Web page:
Then as we come to our text from Mark today we see more unexpected sayings from Jesus. He tells them that this bread and this wine that you are drinking, they aren’t actually bread and wine they are my body and blood and they represent the my covenant of love with you and with all people. We are now expected to share in a meal together like you all are today and in that meal as you share bread and wine you are to remind one another that the presence of Christ is in that bread and wine. Unexpected. So unexpected that the church has been discussing and even arguing for 2000 years about what Jesus meant by it, yet we all agree that we are expected to share that meal with each other in remembrance of him.
Jesus and the disciples then head out to the garden at Gethsemane and there he tells them that instead of sticking up for Messiah, they are going to run away and desert him in what they consider is his greatest hour of need. What he does ask of them is to pray near him while he prays and instead they start falling asleep. They are being asked things they probably had never thought would be asked of them and they aren’t sure how to handle it. Just a few days ago they were praised for coming into the town and now they are being told that what he told them about his betrayal, arrest and death are actually coming to pass. Instead of hiding him away, instead of raising a revolt they are being asked to pray and stay awake. They aren’t supposed to be political usurpers. They aren’t supposed to be government protesters. They are ones who are supposed to pray and wash feet. Unexpected expectations.
Just after our text today in Mark 14:43-50 Jesus is arrested by the kiss of Judas and there is a fight that ensues between a disciple and a high priest. Jesus stops the fight and without actually saying it again reminds them they are not here to overthrow the government of Rome. Jesus reminds them their role isn’t about violence; it isn’t about political shifts, it isn’t about saving Jesus life, but actually about letting these things happen. As Mark 14:50 says…”But let the scriptures be fulfilled.” Let scripture be fulfilled. Not personal gain, not personal wants or desires, not what we want, but what you want God.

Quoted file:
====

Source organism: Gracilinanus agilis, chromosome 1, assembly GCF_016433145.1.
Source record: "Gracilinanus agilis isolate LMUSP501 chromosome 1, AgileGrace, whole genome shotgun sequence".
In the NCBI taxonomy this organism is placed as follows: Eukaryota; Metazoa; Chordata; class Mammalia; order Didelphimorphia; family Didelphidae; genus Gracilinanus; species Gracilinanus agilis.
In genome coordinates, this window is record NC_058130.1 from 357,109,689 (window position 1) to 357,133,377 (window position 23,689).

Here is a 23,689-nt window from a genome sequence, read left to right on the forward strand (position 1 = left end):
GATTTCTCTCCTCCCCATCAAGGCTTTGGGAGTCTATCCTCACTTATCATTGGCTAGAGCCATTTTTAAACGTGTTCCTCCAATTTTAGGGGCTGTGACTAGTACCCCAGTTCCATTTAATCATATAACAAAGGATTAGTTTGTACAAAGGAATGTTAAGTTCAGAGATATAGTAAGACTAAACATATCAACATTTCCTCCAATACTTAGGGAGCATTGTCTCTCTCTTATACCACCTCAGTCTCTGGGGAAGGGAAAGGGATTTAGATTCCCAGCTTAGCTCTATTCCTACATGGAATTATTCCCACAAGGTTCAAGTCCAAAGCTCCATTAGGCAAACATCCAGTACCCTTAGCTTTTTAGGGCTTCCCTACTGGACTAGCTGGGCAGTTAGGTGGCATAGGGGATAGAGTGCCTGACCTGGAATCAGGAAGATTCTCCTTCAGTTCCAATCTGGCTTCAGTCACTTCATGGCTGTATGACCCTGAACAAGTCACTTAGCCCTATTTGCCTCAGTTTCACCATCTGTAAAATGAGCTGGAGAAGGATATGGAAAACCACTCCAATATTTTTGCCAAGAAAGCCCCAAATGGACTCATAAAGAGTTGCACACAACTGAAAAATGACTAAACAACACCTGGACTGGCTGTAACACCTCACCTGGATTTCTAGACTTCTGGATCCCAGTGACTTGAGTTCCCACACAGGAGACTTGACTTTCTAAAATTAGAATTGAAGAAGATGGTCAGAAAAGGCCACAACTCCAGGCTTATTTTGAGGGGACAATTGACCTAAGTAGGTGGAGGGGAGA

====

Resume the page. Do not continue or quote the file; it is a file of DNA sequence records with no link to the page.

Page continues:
Exactly what Jesus prays in the garden. This isn’t about you and this isn’t about me. It’s about fulfilling God’s plan to redeem us from our sins. The expectations placed on us are different than the ones we would think of for ourselves. I wouldn’t think that through death there would be life. I wouldn’t think that through service there would be leadership, yet through Jesus, God teaches us the unexpected ways of God. God desires a servant heart. God desires love. God desires peace.
We may be at home stuck by ourselves, or with our families. Some of us may be working daily from home or at places of employment because we are essential. We are in unexpected times. We don’t know if our stay at home order will be extended or not (though we assume it will be). We don’t know how long this will last or what life will look like afterward. Nothing like this has happened, so there is no way of knowing.
What we do know, is that God seems to do miracles in the unexpected moments in life. What we do know is that God is alive and active in even the uncertain times, and is doing amazing and incredible things through them, just as God did amazing and incredible things through a final meal, through praying in a garden and through the arrest of Jesus. All unexpected. All different than what anyone had ever dreamed would have been the end of Jesus life. Yet it wasn’t the end, and it brought about life and forgiveness, and grace and truth. In these unexpected times and unexpected expectations placed on us lean on not your own understanding but on the love of God as found in Christ Jesus, and know that God is doing great things. May God guard your hearts and your minds and may you feel the love of Christ now and always. Amen.
Related Media
Related Sermons